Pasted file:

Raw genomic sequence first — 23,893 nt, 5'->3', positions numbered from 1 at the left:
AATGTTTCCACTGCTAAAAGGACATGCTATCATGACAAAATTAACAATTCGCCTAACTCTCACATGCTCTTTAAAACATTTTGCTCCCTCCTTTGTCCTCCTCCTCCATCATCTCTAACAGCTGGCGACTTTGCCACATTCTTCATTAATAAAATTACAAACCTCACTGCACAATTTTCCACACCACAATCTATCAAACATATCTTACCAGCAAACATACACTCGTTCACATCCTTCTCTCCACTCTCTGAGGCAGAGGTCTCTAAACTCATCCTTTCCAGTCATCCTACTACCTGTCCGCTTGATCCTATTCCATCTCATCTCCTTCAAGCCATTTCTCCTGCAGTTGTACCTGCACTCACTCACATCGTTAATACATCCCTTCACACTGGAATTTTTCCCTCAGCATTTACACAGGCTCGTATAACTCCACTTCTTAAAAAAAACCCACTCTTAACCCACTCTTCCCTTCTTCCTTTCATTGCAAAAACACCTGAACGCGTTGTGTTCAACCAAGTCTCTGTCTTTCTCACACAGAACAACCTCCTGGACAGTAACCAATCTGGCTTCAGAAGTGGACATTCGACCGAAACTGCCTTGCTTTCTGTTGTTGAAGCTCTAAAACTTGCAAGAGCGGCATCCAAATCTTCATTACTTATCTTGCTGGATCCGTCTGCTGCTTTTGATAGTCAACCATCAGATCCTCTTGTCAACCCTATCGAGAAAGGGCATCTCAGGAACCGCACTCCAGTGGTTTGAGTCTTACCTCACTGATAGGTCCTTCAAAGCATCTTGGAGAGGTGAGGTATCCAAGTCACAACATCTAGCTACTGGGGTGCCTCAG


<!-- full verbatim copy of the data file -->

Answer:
Raw genomic sequence first — 23,893 nt, 5'->3', positions numbered from 1 at the left:
AATGTTTCCACTGCTAAAAGGACATGCTATCATGACAAAATTAACAATTCGCCTAACTCTCACATGCTCTTTAAAACATTTTGCTCCCTCCTTTGTCCTCCTCCTCCATCATCTCTAACAGCTGGCGACTTTGCCACATTCTTCATTAATAAAATTACAAACCTCACTGCACAATTTTCCACACCACAATCTATCAAACATATCTTACCAGCAAACATACACTCGTTCACATCCTTCTCTCCACTCTCTGAGGCAGAGGTCTCTAAACTCATCCTTTCCAGTCATCCTACTACCTGTCCGCTTGATCCTATTCCATCTCATCTCCTTCAAGCCATTTCTCCTGCAGTTGTACCTGCACTCACTCACATCGTTAATACATCCCTTCACACTGGAATTTTTCCCTCAGCATTTACACAGGCTCGTATAACTCCACTTCTTAAAAAAAACCCACTCTTAACCCACTCTTCCCTTCTTCCTTTCATTGCAAAAACACCTGAACGCGTTGTGTTCAACCAAGTCTCTGTCTTTCTCACACAGAACAACCTCCTGGACAGTAACCAATCTGGCTTCAGAAGTGGACATTCGACCGAAACTGCCTTGCTTTCTGTTGTTGAAGCTCTAAAACTTGCAAGAGCGGCATCCAAATCTTCATTACTTATCTTGCTGGATCCGTCTGCTGCTTTTGATAGTCAACCATCAGATCCTCTTGTCAACCCTATCGAGAAAGGGCATCTCAGGAACCGCACTCCAGTGGTTTGAGTCTTACCTCACTGATAGGTCCTTCAAAGCATCTTGGAGAGGTGAGGTATCCAAGTCACAACATCTAGCTACTGGGGTGCCTCAG